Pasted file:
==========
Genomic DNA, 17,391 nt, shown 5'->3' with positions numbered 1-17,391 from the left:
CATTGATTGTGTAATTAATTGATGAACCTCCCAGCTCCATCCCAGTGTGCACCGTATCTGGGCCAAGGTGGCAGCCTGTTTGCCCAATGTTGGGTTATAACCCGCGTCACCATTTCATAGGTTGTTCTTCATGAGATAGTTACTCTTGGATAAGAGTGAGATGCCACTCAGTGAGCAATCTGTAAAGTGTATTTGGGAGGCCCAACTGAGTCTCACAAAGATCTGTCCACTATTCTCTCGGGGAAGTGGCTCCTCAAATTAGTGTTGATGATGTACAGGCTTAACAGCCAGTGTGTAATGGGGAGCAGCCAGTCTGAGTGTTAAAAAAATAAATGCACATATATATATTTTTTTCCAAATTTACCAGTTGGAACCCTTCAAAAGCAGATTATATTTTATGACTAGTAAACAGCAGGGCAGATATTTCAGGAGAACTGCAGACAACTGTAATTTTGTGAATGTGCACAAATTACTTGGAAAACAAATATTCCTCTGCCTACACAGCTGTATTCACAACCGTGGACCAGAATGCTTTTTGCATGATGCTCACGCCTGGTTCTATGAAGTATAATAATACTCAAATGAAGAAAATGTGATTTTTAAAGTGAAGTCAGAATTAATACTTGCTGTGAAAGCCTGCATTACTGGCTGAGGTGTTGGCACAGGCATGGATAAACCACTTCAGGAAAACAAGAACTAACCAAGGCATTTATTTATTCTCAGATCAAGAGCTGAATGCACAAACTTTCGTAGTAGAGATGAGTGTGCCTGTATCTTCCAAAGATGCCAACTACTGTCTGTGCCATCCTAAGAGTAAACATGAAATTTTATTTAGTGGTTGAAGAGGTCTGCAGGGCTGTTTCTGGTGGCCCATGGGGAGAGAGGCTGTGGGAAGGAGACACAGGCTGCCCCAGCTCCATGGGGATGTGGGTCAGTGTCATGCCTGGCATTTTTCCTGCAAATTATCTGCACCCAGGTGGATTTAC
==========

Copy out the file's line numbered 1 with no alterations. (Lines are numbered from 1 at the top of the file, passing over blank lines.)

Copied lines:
Genomic DNA, 17,391 nt, shown 5'->3' with positions numbered 1-17,391 from the left: